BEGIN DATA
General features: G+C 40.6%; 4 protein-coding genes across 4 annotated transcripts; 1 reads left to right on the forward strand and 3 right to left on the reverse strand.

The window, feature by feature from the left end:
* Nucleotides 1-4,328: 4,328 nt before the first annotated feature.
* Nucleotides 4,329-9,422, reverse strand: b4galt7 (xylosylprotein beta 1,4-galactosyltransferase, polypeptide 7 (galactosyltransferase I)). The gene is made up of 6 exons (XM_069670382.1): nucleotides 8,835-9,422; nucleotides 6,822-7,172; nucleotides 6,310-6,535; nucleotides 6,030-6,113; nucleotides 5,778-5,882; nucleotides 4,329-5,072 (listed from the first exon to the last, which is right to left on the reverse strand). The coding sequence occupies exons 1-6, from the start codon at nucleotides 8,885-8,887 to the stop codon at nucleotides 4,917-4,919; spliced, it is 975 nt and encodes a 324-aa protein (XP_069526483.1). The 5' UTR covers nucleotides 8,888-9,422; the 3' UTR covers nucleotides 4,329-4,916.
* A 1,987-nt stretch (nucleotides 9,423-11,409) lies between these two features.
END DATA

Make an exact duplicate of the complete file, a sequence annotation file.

General features: G+C 40.6%; 4 protein-coding genes across 4 annotated transcripts; 1 reads left to right on the forward strand and 3 right to left on the reverse strand.

The window, feature by feature from the left end:
* Nucleotides 1-4,328: 4,328 nt before the first annotated feature.
* Nucleotides 4,329-9,422, reverse strand: b4galt7 (xylosylprotein beta 1,4-galactosyltransferase, polypeptide 7 (galactosyltransferase I)). The gene is made up of 6 exons (XM_069670382.1): nucleotides 8,835-9,422; nucleotides 6,822-7,172; nucleotides 6,310-6,535; nucleotides 6,030-6,113; nucleotides 5,778-5,882; nucleotides 4,329-5,072 (listed from the first exon to the last, which is right to left on the reverse strand). The coding sequence occupies exons 1-6, from the start codon at nucleotides 8,885-8,887 to the stop codon at nucleotides 4,917-4,919; spliced, it is 975 nt and encodes a 324-aa protein (XP_069526483.1). The 5' UTR covers nucleotides 8,888-9,422; the 3' UTR covers nucleotides 4,329-4,916.
* A 1,987-nt stretch (nucleotides 9,423-11,409) lies between these two features.